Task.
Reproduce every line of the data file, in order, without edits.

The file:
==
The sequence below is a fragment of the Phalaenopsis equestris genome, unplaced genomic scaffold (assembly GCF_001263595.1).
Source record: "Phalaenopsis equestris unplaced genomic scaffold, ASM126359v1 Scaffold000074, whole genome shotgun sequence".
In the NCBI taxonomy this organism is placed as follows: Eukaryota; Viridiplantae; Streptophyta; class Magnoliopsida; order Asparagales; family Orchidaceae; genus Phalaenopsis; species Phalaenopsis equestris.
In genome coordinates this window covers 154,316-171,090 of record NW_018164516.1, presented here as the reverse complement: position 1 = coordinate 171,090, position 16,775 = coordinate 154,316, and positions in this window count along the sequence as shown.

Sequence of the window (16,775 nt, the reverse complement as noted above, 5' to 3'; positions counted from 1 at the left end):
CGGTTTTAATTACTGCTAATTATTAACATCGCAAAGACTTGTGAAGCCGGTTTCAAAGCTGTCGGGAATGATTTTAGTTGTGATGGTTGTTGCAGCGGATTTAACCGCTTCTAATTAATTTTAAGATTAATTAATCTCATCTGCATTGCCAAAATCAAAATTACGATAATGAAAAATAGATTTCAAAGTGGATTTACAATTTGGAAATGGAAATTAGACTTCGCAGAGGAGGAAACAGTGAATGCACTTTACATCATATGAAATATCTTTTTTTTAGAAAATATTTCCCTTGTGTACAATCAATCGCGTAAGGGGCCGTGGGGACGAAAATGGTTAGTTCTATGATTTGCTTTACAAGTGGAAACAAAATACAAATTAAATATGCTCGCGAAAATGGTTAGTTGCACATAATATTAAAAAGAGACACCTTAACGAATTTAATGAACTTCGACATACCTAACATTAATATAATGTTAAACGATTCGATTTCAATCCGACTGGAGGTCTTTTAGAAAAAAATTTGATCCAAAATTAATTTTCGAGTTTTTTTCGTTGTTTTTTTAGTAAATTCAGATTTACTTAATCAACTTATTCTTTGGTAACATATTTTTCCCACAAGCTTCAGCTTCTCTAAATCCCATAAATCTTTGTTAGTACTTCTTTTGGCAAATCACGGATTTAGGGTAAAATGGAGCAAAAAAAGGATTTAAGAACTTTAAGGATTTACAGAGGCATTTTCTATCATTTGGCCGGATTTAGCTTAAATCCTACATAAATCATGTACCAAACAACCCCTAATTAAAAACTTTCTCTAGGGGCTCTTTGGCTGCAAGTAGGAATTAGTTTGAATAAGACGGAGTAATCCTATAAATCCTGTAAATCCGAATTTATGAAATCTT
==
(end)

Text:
The sequence below is a fragment of the Phalaenopsis equestris genome, unplaced genomic scaffold (assembly GCF_001263595.1).
Source record: "Phalaenopsis equestris unplaced genomic scaffold, ASM126359v1 Scaffold000074, whole genome shotgun sequence".
In the NCBI taxonomy this organism is placed as follows: Eukaryota; Viridiplantae; Streptophyta; class Magnoliopsida; order Asparagales; family Orchidaceae; genus Phalaenopsis; species Phalaenopsis equestris.
In genome coordinates this window covers 154,316-171,090 of record NW_018164516.1, presented here as the reverse complement: position 1 = coordinate 171,090, position 16,775 = coordinate 154,316, and positions in this window count along the sequence as shown.

Sequence of the window (16,775 nt, the reverse complement as noted above, 5' to 3'; positions counted from 1 at the left end):
CGGTTTTAATTACTGCTAATTATTAACATCGCAAAGACTTGTGAAGCCGGTTTCAAAGCTGTCGGGAATGATTTTAGTTGTGATGGTTGTTGCAGCGGATTTAACCGCTTCTAATTAATTTTAAGATTAATTAATCTCATCTGCATTGCCAAAATCAAAATTACGATAATGAAAAATAGATTTCAAAGTGGATTTACAATTTGGAAATGGAAATTAGACTTCGCAGAGGAGGAAACAGTGAATGCACTTTACATCATATGAAATATCTTTTTTTTAGAAAATATTTCCCTTGTGTACAATCAATCGCGTAAGGGGCCGTGGGGACGAAAATGGTTAGTTCTATGATTTGCTTTACAAGTGGAAACAAAATACAAATTAAATATGCTCGCGAAAATGGTTAGTTGCACATAATATTAAAAAGAGACACCTTAACGAATTTAATGAACTTCGACATACCTAACATTAATATAATGTTAAACGATTCGATTTCAATCCGACTGGAGGTCTTTTAGAAAAAAATTTGATCCAAAATTAATTTTCGAGTTTTTTTCGTTGTTTTTTTAGTAAATTCAGATTTACTTAATCAACTTATTCTTTGGTAACATATTTTTCCCACAAGCTTCAGCTTCTCTAAATCCCATAAATCTTTGTTAGTACTTCTTTTGGCAAATCACGGATTTAGGGTAAAATGGAGCAAAAAAAGGATTTAAGAACTTTAAGGATTTACAGAGGCATTTTCTATCATTTGGCCGGATTTAGCTTAAATCCTACATAAATCATGTACCAAACAACCCCTAATTAAAAACTTTCTCTAGGGGCTCTTTGGCTGCAAGTAGGAATTAGTTTGAATAAGACGGAGTAATCCTATAAATCCTGTAAATCCGAATTTATGAAATCTT